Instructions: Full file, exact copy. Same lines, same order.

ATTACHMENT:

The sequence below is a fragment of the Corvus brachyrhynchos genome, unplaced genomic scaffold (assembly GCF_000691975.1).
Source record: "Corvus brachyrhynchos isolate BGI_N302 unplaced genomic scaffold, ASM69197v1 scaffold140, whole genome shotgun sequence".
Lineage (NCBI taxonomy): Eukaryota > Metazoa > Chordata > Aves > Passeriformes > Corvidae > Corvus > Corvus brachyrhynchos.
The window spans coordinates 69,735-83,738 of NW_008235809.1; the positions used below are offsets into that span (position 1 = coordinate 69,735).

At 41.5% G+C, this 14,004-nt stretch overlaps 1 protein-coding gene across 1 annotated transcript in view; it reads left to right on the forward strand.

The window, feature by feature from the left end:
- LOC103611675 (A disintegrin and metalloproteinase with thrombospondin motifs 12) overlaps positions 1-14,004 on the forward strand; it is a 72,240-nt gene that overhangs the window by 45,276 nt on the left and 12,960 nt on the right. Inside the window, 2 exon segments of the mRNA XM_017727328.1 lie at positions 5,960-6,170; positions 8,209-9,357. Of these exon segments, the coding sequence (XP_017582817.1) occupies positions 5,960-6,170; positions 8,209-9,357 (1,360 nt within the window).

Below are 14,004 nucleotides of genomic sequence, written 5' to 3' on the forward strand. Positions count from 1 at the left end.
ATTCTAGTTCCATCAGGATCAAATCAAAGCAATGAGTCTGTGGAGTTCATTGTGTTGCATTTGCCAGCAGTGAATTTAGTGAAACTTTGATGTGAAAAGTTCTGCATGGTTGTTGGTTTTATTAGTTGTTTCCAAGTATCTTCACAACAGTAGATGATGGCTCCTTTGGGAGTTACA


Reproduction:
The sequence below is a fragment of the Corvus brachyrhynchos genome, unplaced genomic scaffold (assembly GCF_000691975.1).
Source record: "Corvus brachyrhynchos isolate BGI_N302 unplaced genomic scaffold, ASM69197v1 scaffold140, whole genome shotgun sequence".
Lineage (NCBI taxonomy): Eukaryota > Metazoa > Chordata > Aves > Passeriformes > Corvidae > Corvus > Corvus brachyrhynchos.
The window spans coordinates 69,735-83,738 of NW_008235809.1; the positions used below are offsets into that span (position 1 = coordinate 69,735).

At 41.5% G+C, this 14,004-nt stretch overlaps 1 protein-coding gene across 1 annotated transcript in view; it reads left to right on the forward strand.

The window, feature by feature from the left end:
- LOC103611675 (A disintegrin and metalloproteinase with thrombospondin motifs 12) overlaps positions 1-14,004 on the forward strand; it is a 72,240-nt gene that overhangs the window by 45,276 nt on the left and 12,960 nt on the right. Inside the window, 2 exon segments of the mRNA XM_017727328.1 lie at positions 5,960-6,170; positions 8,209-9,357. Of these exon segments, the coding sequence (XP_017582817.1) occupies positions 5,960-6,170; positions 8,209-9,357 (1,360 nt within the window).

Below are 14,004 nucleotides of genomic sequence, written 5' to 3' on the forward strand. Positions count from 1 at the left end.
ATTCTAGTTCCATCAGGATCAAATCAAAGCAATGAGTCTGTGGAGTTCATTGTGTTGCATTTGCCAGCAGTGAATTTAGTGAAACTTTGATGTGAAAAGTTCTGCATGGTTGTTGGTTTTATTAGTTGTTTCCAAGTATCTTCACAACAGTAGATGATGGCTCCTTTGGGAGTTACA